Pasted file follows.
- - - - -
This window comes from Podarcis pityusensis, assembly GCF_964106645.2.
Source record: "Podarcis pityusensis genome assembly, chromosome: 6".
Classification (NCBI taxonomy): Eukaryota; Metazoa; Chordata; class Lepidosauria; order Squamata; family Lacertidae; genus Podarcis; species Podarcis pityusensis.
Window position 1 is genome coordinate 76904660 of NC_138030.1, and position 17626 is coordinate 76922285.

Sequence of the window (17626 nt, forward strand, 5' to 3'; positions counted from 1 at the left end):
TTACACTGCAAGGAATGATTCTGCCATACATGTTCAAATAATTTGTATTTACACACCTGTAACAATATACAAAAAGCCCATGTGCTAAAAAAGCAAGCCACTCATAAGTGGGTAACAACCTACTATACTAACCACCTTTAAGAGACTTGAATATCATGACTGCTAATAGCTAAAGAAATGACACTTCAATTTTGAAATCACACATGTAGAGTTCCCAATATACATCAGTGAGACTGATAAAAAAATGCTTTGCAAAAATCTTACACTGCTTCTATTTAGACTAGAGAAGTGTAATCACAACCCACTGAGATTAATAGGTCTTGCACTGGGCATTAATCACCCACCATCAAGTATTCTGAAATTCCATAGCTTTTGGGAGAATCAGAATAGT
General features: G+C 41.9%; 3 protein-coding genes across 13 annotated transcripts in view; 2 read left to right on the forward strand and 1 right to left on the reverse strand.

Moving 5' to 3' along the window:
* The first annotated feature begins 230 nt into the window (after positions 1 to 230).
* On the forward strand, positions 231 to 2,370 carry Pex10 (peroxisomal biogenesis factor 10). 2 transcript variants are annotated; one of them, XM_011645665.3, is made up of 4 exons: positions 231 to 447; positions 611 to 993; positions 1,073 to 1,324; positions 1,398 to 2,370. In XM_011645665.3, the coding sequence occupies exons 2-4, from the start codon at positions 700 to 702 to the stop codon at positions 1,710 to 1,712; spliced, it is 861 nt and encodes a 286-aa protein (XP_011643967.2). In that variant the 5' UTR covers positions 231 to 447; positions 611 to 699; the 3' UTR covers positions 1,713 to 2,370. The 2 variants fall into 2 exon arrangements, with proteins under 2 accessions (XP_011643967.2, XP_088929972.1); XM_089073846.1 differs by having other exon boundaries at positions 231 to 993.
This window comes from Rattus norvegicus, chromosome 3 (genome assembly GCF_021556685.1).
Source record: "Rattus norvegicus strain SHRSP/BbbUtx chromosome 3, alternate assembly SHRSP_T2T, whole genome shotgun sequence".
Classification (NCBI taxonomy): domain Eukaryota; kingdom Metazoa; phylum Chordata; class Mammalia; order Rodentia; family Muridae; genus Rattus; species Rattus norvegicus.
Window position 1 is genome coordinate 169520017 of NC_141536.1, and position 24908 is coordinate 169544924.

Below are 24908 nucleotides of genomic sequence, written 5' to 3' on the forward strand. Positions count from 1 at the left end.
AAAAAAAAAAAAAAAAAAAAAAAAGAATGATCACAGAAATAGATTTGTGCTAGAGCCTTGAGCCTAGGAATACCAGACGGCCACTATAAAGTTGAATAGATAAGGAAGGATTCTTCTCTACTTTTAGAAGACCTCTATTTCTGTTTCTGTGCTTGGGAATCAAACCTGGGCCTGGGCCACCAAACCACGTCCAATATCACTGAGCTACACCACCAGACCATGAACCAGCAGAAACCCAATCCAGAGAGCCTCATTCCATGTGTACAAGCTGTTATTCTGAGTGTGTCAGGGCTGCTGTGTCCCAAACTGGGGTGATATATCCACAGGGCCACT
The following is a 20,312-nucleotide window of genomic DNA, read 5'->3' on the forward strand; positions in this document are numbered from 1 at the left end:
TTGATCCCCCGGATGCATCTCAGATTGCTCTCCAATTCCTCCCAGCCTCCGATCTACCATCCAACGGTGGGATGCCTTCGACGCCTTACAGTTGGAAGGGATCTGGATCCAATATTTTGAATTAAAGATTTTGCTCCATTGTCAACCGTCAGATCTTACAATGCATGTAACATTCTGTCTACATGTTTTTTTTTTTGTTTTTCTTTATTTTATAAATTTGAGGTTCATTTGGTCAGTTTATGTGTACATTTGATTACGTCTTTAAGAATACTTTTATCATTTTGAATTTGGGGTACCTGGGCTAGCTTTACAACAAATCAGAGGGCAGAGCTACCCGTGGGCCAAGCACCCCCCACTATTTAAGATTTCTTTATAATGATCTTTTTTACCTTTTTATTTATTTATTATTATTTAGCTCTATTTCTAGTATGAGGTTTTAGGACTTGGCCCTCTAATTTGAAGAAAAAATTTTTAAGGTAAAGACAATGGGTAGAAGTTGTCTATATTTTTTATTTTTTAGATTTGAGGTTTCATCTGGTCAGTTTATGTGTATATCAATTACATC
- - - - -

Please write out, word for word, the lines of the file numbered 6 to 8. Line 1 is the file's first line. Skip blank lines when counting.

TTACACTGCAAGGAATGATTCTGCCATACATGTTCAAATAATTTGTATTTACACACCTGTAACAATATACAAAAAGCCCATGTGCTAAAAAAGCAAGCCACTCATAAGTGGGTAACAACCTACTATACTAACCACCTTTAAGAGACTTGAATATCATGACTGCTAATAGCTAAAGAAATGACACTTCAATTTTGAAATCACACATGTAGAGTTCCCAATATACATCAGTGAGACTGATAAAAAAATGCTTTGCAAAAATCTTACACTGCTTCTATTTAGACTAGAGAAGTGTAATCACAACCCACTGAGATTAATAGGTCTTGCACTGGGCATTAATCACCCACCATCAAGTATTCTGAAATTCCATAGCTTTTGGGAGAATCAGAATAGT
General features: G+C 41.9%; 3 protein-coding genes across 13 annotated transcripts in view; 2 read left to right on the forward strand and 1 right to left on the reverse strand.

Moving 5' to 3' along the window: